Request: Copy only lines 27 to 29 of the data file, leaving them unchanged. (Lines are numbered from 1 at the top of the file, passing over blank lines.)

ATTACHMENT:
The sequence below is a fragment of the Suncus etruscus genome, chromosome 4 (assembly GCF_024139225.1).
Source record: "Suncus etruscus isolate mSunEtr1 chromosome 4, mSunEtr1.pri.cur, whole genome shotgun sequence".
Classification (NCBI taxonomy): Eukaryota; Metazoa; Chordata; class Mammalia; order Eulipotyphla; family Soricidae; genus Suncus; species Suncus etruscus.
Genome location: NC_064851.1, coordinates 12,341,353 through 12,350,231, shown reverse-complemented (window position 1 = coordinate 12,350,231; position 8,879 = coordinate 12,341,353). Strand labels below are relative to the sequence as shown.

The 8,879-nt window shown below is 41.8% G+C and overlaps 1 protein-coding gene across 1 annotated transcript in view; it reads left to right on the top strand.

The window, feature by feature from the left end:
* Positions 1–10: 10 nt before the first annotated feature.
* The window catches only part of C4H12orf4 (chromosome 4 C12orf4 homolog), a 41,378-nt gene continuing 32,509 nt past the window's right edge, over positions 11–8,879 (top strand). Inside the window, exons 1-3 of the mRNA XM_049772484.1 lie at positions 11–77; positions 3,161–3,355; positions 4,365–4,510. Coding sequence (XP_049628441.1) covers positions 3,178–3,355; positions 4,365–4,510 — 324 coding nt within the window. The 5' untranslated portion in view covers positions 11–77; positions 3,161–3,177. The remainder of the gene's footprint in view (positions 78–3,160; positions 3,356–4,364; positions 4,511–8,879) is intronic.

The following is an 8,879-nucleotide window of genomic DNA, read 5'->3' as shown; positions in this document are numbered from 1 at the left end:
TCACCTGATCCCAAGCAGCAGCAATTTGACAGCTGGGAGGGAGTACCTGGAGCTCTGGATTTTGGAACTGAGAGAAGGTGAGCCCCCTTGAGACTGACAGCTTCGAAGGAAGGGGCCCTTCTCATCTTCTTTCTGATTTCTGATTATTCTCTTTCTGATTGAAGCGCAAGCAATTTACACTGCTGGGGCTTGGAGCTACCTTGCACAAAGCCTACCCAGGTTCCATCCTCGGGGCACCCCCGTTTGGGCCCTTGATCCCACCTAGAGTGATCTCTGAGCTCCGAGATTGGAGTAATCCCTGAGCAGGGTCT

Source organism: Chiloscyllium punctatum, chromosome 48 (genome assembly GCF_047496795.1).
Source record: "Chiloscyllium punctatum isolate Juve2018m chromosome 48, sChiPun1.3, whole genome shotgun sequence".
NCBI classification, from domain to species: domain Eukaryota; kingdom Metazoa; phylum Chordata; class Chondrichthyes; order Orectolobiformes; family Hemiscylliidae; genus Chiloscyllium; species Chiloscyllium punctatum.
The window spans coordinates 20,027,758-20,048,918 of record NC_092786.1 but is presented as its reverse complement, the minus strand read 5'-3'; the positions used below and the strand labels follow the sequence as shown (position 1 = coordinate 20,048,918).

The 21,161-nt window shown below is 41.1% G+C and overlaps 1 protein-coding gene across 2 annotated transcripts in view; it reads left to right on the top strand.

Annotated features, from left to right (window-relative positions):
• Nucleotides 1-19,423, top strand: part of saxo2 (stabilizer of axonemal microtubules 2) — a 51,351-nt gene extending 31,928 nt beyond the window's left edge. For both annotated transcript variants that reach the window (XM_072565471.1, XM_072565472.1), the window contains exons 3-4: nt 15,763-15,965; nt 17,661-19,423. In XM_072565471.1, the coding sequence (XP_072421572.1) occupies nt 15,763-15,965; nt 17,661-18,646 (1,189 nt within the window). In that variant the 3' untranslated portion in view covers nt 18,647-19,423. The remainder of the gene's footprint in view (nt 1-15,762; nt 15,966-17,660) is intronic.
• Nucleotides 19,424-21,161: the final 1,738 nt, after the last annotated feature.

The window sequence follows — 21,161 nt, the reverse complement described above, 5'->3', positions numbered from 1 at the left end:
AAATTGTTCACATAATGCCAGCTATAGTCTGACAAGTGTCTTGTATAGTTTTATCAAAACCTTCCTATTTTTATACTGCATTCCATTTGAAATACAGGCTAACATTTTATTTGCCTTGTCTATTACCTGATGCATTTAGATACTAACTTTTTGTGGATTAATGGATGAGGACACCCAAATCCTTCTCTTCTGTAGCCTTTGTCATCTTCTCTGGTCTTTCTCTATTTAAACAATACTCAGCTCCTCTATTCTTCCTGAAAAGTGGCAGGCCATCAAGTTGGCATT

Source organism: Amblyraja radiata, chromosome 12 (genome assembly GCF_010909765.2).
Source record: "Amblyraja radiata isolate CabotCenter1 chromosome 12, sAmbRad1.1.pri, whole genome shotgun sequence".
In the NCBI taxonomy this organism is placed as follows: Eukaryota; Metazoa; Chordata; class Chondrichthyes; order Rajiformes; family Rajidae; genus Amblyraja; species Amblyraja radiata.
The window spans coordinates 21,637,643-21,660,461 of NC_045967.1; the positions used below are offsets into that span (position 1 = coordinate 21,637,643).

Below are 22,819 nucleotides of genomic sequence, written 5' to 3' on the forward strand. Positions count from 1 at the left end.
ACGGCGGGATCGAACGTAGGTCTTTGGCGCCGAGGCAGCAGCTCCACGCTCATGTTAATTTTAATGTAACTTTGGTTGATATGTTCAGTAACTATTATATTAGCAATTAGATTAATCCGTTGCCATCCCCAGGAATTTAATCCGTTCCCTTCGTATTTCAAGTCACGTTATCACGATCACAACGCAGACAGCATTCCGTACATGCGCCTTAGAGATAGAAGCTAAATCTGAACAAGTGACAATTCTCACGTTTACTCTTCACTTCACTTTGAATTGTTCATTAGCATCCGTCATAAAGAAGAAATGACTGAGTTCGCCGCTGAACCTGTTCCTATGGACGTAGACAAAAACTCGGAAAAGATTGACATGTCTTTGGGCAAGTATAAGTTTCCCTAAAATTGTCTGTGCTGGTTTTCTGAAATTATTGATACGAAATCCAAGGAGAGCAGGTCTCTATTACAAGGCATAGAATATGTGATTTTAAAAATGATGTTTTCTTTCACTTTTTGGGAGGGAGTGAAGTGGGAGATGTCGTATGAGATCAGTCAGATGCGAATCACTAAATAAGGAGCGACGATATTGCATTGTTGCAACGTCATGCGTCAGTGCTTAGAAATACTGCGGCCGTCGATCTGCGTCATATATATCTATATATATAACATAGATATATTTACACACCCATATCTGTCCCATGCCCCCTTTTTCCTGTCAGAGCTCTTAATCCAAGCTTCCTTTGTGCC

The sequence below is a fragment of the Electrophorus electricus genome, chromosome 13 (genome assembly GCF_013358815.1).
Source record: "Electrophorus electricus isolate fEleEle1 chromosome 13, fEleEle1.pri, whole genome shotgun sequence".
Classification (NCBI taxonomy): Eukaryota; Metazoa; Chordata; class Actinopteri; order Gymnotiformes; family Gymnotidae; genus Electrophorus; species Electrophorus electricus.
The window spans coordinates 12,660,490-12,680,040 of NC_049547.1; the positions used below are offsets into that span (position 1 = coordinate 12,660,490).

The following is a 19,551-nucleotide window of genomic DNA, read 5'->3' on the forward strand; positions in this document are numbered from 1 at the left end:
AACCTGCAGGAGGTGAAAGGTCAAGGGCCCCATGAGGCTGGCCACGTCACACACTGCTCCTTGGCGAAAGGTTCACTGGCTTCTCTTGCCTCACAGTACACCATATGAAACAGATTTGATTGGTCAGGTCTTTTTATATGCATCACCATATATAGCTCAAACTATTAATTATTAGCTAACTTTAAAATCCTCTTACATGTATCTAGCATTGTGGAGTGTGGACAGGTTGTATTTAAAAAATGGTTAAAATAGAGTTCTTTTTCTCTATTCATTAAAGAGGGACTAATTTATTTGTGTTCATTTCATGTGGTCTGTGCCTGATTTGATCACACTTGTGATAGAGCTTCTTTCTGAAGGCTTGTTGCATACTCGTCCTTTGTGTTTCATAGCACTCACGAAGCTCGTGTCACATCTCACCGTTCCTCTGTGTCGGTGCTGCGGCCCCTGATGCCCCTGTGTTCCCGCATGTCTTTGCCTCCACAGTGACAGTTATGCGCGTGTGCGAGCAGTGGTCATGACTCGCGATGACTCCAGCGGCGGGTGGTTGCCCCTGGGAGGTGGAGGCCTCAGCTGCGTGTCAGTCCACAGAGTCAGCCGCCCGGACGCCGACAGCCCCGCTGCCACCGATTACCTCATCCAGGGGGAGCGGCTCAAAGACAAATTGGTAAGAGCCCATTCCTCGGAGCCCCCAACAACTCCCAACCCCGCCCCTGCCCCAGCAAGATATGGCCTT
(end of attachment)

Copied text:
The sequence below is a fragment of the Electrophorus electricus genome, chromosome 13 (genome assembly GCF_013358815.1).
Source record: "Electrophorus electricus isolate fEleEle1 chromosome 13, fEleEle1.pri, whole genome shotgun sequence".
Classification (NCBI taxonomy): Eukaryota; Metazoa; Chordata; class Actinopteri; order Gymnotiformes; family Gymnotidae; genus Electrophorus; species Electrophorus electricus.